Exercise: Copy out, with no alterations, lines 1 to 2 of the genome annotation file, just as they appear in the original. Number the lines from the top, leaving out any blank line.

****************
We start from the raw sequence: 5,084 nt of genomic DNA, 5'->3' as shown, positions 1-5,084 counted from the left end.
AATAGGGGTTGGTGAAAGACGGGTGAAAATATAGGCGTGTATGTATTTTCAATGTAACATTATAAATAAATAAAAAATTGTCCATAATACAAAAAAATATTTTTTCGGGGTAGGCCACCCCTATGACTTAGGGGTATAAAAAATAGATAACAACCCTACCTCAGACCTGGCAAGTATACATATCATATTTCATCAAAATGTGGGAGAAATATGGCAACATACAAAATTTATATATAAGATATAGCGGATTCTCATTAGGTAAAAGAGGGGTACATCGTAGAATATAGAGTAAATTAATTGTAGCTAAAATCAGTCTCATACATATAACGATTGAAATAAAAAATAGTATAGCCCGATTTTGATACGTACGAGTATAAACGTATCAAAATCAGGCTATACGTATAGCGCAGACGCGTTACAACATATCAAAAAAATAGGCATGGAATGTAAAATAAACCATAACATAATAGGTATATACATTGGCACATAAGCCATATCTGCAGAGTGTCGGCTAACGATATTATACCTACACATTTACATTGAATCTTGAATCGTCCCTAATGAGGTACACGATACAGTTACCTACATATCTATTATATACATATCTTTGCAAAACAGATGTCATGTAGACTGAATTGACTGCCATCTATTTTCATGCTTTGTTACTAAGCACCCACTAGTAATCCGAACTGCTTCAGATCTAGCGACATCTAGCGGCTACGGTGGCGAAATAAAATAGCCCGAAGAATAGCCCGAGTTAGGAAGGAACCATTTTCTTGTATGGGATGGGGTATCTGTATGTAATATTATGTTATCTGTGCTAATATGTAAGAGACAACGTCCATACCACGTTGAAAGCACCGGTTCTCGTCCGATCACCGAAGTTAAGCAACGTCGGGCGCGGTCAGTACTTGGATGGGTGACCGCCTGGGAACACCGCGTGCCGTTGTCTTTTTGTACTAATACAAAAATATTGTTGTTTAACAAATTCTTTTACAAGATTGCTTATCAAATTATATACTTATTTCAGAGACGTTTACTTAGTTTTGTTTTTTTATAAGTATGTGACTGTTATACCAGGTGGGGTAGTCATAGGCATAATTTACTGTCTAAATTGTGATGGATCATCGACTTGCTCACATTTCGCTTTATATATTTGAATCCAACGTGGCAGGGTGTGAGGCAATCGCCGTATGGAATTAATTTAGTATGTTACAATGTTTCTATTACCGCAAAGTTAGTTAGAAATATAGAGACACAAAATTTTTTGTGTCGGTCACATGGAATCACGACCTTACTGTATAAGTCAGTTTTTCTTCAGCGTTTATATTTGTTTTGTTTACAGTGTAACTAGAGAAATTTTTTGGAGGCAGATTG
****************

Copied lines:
We start from the raw sequence: 5,084 nt of genomic DNA, 5'->3' as shown, positions 1-5,084 counted from the left end.
AATAGGGGTTGGTGAAAGACGGGTGAAAATATAGGCGTGTATGTATTTTCAATGTAACATTATAAATAAATAAAAAATTGTCCATAATACAAAAAAATATTTTTTCGGGGTAGGCCACCCCTATGACTTAGGGGTATAAAAAATAGATAACAACCCTACCTCAGACCTGGCAAGTATACATATCATATTTCATCAAAATGTGGGAGAAATATGGCAACATACAAAATTTATATATAAGATATAGCGGATTCTCATTAGGTAAAAGAGGGGTACATCGTAGAATATAGAGTAAATTAATTGTAGCTAAAATCAGTCTCATACATATAACGATTGAAATAAAAAATAGTATAGCCCGATTTTGATACGTACGAGTATAAACGTATCAAAATCAGGCTATACGTATAGCGCAGACGCGTTACAACATATCAAAAAAATAGGCATGGAATGTAAAATAAACCATAACATAATAGGTATATACATTGGCACATAAGCCATATCTGCAGAGTGTCGGCTAACGATATTATACCTACACATTTACATTGAATCTTGAATCGTCCCTAATGAGGTACACGATACAGTTACCTACATATCTATTATATACATATCTTTGCAAAACAGATGTCATGTAGACTGAATTGACTGCCATCTATTTTCATGCTTTGTTACTAAGCACCCACTAGTAATCCGAACTGCTTCAGATCTAGCGACATCTAGCGGCTACGGTGGCGAAATAAAATAGCCCGAAGAATAGCCCGAGTTAGGAAGGAACCATTTTCTTGTATGGGATGGGGTATCTGTATGTAATATTATGTTATCTGTGCTAATATGTAAGAGACAACGTCCATACCACGTTGAAAGCACCGGTTCTCGTCCGATCACCGAAGTTAAGCAACGTCGGGCGCGGTCAGTACTTGGATGGGTGACCGCCTGGGAACACCGCGTGCCGTTGTCTTTTTGTACTAATACAAAAATATTGTTGTTTAACAAATTCTTTTACAAGATTGCTTATCAAATTATATACTTATTTCAGAGACGTTTACTTAGTTTTGTTTTTTTATAAGTATGTGACTGTTATACCAGGTGGGGTAGTCATAGGCATAATTTACTGTCTAAATTGTGATGGATCATCGACTTGCTCACATTTCGCTTTATATATTTGAATCCAACGTGGCAGGGTGTGAGGCAATCGCCGTATGGAATTAATTTAGTATGTTACAATGTTTCTATTACCGCAAAGTTAGTTAGAAATATAGAGACACAAAATTTTTTGTGTCGGTCACATGGAATCACGACCTTACTGTATAAGTCAGTTTTTCTTCAGCGTTTATATTTGTTTTGTTTACAGTGTAACTAGAGAAATTTTTTGGAGGCAGATTG